A hard-hitting book about the most important topic of this century and possibly beyond the issue of whether our species can survive. I wish it was science fiction but I know it's not.” Jaan Tallinn, co-founder of Skype
“The compelling story of humanity's most critical challenge. A Silent Spring for the twenty-first century.” Michael Vassar, former President, Singularity Institute
“Barrat's book is excellently written and deeply researched. It does a great job of communicating to general readers the danger of mistakes in AI design and implementation.” Bill Hibbard, author of Super-Intelligent Machines
“An important and disturbing book.” Huw Price, co-founder, Cambridge University Center for the Study of Existential Risk
“Our Final Invention is a thrilling detective story, and also the best book yet written on the most important problem of the twenty-first century.” Luke Muehlhauser, Executive Director, Machine Intelligence Research Institute
“Enthusiasts dominate observers of progress in artificial intelligence; the minority who disagree are alarmed, articulate and perhaps growing in numbers, and Barrat delivers a thoughtful account of their worries.” Kirkus Reviews
“Science fiction has long explored the implications of humanlike machines (think of Asimov's I, Robot), but Barrat's thoughtful treatment adds a dose of reality.” Science News
“This book makes an important case that without extraordinary care in our planning, powerful ‘thinking' machines present at least as many risks as benefits. … Our Final Invention makes an excellent read for technophiles as well as readers wishing to get a glimpse of the near future as colored by rapidly improving technological competence.” New York Journal of Books
“A dark new book by James Barrat, Our Final Invention: Artificial Intelligence and the End of the Human Era, lays out a strong case for why we should be at least a little worried.” NewYorker.com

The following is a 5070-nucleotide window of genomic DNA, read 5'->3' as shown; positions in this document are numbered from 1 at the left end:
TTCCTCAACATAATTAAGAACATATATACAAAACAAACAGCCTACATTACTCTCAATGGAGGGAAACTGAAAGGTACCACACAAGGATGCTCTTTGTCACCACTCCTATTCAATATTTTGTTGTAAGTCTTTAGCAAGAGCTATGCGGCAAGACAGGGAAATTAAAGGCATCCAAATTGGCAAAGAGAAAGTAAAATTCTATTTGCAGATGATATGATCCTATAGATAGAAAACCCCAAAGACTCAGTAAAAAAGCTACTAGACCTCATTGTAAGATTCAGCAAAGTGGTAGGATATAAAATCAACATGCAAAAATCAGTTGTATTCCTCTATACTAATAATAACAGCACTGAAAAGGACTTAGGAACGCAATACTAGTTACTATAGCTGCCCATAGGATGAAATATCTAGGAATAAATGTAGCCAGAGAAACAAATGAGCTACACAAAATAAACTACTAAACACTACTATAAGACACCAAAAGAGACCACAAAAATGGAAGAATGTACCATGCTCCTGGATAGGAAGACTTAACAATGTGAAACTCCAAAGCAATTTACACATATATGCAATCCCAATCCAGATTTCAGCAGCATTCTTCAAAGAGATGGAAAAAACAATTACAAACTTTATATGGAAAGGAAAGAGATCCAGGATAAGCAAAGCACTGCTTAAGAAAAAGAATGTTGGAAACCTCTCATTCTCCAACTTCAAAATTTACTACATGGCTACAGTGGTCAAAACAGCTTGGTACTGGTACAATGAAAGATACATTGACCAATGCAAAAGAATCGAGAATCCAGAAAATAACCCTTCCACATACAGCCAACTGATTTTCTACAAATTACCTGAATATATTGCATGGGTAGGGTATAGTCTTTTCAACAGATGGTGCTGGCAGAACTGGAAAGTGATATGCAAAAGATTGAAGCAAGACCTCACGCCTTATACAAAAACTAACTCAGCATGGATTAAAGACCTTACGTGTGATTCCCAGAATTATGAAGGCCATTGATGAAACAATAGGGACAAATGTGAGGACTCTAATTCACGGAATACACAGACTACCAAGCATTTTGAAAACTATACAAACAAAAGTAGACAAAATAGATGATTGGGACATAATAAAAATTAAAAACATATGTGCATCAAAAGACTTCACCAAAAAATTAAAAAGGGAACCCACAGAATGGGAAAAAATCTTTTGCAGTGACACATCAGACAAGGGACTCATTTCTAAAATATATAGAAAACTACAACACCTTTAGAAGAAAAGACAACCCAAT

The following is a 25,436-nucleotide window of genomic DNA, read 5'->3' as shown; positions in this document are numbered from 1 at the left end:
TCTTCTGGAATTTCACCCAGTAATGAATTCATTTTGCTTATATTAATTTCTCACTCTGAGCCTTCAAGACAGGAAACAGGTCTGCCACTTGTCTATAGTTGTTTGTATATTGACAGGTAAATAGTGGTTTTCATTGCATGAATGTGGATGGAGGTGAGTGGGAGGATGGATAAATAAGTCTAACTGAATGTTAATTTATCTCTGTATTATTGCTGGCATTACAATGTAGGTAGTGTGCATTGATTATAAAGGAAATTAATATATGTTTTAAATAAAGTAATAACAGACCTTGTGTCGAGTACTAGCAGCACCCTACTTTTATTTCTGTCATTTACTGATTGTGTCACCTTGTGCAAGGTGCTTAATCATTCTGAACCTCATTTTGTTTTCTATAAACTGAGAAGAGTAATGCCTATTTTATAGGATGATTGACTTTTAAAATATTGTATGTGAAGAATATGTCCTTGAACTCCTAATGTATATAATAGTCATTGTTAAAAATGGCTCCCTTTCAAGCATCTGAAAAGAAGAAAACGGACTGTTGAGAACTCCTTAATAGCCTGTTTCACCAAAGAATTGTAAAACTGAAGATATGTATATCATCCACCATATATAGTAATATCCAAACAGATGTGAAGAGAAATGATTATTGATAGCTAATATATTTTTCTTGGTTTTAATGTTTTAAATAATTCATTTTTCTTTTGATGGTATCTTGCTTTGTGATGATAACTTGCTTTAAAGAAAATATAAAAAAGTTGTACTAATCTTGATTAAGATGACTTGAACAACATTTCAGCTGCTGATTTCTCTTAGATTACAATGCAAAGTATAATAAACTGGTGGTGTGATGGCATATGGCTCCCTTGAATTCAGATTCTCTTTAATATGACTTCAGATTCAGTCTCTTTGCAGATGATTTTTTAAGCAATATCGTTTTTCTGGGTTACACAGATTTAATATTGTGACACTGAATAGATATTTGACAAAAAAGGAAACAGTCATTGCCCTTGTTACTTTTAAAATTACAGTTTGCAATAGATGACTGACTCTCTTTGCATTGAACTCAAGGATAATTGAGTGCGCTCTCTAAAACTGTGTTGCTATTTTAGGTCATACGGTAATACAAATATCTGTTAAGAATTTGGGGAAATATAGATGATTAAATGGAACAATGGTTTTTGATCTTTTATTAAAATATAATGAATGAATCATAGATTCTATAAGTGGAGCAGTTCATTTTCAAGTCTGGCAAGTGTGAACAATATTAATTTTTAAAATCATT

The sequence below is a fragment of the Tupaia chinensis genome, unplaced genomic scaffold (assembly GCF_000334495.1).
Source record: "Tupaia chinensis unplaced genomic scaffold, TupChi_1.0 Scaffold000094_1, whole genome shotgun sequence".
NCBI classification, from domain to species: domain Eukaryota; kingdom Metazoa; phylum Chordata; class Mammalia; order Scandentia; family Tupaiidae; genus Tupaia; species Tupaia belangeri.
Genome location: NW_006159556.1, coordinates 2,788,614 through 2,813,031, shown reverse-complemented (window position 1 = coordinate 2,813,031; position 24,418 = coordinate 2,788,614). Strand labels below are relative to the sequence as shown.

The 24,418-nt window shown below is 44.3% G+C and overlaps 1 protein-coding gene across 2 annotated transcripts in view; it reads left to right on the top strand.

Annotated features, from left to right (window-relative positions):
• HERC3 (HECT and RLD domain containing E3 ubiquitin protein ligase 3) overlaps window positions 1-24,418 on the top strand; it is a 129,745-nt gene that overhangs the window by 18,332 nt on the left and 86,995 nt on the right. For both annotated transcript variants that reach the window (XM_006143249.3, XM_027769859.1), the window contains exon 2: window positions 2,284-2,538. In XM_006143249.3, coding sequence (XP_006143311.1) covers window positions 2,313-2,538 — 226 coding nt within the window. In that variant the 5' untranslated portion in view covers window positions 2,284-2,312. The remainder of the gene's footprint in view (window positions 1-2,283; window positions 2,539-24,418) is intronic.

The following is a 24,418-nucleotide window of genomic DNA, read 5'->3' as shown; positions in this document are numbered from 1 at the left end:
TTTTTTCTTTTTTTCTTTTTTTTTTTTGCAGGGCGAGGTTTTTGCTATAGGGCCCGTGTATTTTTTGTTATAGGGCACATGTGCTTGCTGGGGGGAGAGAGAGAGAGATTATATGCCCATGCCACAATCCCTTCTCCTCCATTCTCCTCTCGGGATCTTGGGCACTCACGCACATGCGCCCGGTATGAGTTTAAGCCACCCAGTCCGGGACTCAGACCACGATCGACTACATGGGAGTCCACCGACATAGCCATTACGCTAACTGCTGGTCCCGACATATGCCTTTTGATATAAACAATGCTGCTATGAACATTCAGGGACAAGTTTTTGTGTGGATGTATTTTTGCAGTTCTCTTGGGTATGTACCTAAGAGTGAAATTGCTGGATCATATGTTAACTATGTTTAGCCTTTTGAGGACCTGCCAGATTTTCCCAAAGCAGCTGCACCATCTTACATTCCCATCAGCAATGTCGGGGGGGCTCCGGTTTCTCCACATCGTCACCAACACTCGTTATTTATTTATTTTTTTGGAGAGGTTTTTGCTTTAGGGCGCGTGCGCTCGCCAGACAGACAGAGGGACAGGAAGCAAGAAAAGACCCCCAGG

“You can skip coffee this week Our Final Invention will keep you wide-awake.” Singularity Hub
“Barrat has talked to all the significant American players in the effort to create recursively self-improving artificial general intelligence in machines. He makes a strong case that AGI with human-level intelligence will be developed in the next couple of decades. … His thoughtful case about the dangers of ASI gives even the most cheerful technological optimist much to think about.” Reason
“If you read just one book that makes you confront scary high-tech realities that we'll soon have no choice but to address, make it this one.” The Washington Post
The same broad territory—discussion of various aspects of the Singularity—is covered here as by Nick Bostrom (below) but from the perspective of a documentary filmmaker, rather than a philosopher and academic. Barrat has interviewed key thinkers in the field, including Ray Kurzweil and Arthur C. Clarke, and summarizes his interpretation of their concerns very accessibly.
Cars aren't out to kill us, but that may be a side effect of building cars, writes documentary filmmaker Barrat in this oddly disturbing warning that progress in computers might spell our extinction. Computers already perform essential tasks in our national infrastructure and daily lives, including several beyond the capacity of the smartest individual--e.g., playing chess or competing against humans on Jeopardy. While dazzling, these accomplishments are too specialized for the artificial intelligence the author and the many philosophers, scientists and entrepreneurs he interviews have in mind. Within decades, computers will operate at the speed of a human brain and become rational, allowing them to learn, rewrite their own programs to learn better, solve problems better, make decisions and perhaps create more computers like themselves. Having reached this level, they have achieved artificial general intelligence. Inevitably, working on their own without human input, they will exceed human intelligence by factors of 100 and eventually thousands, achieving artificial superintelligence. Many experts assert that the first ASI machine that humans invent will be our last invention due to the fact that it will leave man's brainpower in the dust. Whether or not designers build friendliness or empathy into these machines (no one is doing that now), no ASI computer is likely to defer to our interests any more than humans deferred to, say, mice, bison or even indigenous tribes as they spread across the world. As researchers on climate change know, warnings of future disasters are a hard sell. Enthusiasts dominate observers of progress in artificial intelligence; the minority who disagree are alarmed, articulate and perhaps growing in numbers, and Barrat delivers a thoughtful account of their worries.